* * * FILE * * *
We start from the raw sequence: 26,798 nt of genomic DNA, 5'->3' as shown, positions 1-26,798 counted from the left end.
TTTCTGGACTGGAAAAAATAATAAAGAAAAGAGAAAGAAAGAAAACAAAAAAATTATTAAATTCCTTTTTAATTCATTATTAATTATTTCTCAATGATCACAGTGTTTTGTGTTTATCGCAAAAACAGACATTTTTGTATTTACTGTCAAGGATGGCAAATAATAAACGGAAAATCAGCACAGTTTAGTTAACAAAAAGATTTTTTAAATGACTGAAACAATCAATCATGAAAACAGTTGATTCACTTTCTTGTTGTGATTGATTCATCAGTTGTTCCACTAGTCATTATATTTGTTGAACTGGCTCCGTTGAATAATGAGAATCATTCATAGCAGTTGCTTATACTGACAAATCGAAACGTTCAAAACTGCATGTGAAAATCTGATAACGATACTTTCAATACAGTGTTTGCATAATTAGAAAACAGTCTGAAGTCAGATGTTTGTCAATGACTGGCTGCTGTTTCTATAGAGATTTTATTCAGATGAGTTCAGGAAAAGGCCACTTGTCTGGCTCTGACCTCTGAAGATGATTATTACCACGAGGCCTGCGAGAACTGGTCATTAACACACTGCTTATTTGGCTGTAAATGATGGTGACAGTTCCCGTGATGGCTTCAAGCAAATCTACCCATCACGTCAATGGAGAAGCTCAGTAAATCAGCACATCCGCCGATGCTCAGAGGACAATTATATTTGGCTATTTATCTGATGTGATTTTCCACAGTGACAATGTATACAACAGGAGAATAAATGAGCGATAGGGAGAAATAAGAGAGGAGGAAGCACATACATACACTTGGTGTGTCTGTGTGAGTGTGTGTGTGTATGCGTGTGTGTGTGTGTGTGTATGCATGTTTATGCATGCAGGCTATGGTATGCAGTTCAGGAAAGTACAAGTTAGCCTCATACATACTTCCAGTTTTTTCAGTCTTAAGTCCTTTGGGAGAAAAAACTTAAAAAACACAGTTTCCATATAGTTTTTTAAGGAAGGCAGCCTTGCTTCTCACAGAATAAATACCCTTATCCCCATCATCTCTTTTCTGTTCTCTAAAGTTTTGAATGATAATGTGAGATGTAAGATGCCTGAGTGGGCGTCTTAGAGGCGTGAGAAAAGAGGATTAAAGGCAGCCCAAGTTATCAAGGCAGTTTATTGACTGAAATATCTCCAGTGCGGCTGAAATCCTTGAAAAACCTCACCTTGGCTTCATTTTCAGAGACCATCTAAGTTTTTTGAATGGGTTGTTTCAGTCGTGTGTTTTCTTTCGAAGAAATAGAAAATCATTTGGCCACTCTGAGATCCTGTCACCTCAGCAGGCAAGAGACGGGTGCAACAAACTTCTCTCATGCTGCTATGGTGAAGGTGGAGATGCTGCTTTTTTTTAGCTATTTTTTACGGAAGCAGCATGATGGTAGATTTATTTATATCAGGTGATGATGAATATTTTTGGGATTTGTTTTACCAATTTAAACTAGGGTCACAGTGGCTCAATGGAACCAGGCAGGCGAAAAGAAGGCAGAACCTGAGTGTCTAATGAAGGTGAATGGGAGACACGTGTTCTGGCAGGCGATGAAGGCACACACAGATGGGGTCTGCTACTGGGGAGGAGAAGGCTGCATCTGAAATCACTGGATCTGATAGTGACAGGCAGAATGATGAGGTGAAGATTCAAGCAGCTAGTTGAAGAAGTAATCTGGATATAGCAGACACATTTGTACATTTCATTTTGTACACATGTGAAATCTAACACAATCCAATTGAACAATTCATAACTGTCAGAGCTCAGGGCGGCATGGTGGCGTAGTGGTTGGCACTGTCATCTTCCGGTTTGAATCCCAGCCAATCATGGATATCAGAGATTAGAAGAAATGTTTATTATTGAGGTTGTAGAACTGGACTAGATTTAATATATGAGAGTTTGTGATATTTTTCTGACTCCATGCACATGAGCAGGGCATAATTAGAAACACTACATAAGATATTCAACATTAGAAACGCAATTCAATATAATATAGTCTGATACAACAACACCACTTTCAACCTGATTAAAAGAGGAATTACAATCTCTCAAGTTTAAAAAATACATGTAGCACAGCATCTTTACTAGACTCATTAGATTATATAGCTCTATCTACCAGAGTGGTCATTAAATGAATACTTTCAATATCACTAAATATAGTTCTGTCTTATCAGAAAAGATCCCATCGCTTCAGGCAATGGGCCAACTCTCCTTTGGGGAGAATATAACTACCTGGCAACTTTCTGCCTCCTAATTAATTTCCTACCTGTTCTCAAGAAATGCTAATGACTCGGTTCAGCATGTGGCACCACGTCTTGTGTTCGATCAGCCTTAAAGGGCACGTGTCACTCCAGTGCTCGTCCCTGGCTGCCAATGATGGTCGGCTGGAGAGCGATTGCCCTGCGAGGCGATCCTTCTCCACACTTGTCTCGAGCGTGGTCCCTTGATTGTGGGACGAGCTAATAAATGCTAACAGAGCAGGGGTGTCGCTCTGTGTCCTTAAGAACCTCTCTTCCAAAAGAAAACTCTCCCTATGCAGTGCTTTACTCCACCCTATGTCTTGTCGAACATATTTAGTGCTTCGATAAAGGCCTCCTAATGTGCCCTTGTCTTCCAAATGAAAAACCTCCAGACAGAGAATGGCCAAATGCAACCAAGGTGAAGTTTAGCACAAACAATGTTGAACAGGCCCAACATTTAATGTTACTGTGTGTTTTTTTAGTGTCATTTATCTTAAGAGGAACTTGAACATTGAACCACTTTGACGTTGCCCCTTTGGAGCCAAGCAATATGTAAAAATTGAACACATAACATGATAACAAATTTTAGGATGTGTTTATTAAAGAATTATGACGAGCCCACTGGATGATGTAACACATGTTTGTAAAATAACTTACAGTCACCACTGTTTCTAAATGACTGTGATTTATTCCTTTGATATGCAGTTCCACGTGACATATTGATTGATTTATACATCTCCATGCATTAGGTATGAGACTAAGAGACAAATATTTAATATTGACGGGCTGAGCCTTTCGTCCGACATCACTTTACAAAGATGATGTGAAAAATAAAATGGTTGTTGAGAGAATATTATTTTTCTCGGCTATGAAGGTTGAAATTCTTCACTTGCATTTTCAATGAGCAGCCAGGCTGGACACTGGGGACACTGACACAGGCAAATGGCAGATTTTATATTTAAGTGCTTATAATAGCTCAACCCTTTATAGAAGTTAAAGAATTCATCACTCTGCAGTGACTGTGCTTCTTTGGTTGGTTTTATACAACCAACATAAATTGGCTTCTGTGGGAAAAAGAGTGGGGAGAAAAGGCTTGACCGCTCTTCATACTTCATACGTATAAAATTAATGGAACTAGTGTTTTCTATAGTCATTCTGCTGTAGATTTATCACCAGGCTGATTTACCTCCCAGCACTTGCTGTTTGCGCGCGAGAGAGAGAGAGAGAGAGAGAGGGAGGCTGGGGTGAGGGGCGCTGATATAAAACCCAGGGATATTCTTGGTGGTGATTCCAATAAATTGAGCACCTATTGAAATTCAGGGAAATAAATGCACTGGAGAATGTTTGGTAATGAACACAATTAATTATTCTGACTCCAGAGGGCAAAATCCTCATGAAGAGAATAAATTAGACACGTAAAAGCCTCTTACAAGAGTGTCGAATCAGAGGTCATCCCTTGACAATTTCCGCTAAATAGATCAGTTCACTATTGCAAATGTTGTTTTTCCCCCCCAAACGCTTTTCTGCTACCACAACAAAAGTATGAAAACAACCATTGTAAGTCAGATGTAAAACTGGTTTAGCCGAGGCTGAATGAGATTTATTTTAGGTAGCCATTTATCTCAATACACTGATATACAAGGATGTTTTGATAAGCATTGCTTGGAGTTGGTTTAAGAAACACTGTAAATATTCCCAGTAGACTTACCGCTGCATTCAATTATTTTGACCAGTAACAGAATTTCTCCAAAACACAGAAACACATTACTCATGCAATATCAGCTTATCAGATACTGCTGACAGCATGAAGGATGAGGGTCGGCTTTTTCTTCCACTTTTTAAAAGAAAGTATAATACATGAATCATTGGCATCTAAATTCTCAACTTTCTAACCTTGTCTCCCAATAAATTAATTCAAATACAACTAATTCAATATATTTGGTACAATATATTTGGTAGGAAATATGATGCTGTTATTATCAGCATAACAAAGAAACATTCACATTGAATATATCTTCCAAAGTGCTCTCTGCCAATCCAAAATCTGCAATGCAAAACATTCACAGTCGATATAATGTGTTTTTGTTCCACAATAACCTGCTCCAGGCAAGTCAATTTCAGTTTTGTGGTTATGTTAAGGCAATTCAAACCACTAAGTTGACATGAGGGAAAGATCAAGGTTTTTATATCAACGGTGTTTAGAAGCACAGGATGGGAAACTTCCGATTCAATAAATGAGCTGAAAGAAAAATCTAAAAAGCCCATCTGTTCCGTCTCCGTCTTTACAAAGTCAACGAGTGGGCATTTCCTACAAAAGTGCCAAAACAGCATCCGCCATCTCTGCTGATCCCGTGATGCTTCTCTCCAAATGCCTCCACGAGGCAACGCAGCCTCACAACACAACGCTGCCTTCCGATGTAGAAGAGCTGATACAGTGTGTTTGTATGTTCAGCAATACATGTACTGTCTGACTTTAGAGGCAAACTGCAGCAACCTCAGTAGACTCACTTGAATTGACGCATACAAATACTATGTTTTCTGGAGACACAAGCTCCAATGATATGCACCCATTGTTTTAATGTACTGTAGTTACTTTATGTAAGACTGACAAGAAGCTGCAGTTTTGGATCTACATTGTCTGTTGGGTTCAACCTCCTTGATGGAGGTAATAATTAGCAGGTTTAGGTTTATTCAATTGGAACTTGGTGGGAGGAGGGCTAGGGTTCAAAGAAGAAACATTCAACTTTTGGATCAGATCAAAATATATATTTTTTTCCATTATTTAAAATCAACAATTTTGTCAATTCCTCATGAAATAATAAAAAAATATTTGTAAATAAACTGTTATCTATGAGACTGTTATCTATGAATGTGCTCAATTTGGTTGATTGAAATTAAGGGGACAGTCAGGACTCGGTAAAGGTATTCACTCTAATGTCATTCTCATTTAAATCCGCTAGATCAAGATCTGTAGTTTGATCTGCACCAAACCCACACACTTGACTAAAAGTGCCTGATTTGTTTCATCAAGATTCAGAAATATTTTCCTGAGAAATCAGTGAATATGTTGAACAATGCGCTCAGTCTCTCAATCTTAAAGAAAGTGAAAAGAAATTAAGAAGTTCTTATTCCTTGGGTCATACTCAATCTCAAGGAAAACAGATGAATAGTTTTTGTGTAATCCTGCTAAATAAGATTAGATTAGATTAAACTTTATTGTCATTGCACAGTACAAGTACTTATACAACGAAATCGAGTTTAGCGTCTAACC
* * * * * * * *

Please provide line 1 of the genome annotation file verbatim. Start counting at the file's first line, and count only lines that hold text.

We start from the raw sequence: 26,798 nt of genomic DNA, 5'->3' as shown, positions 1-26,798 counted from the left end.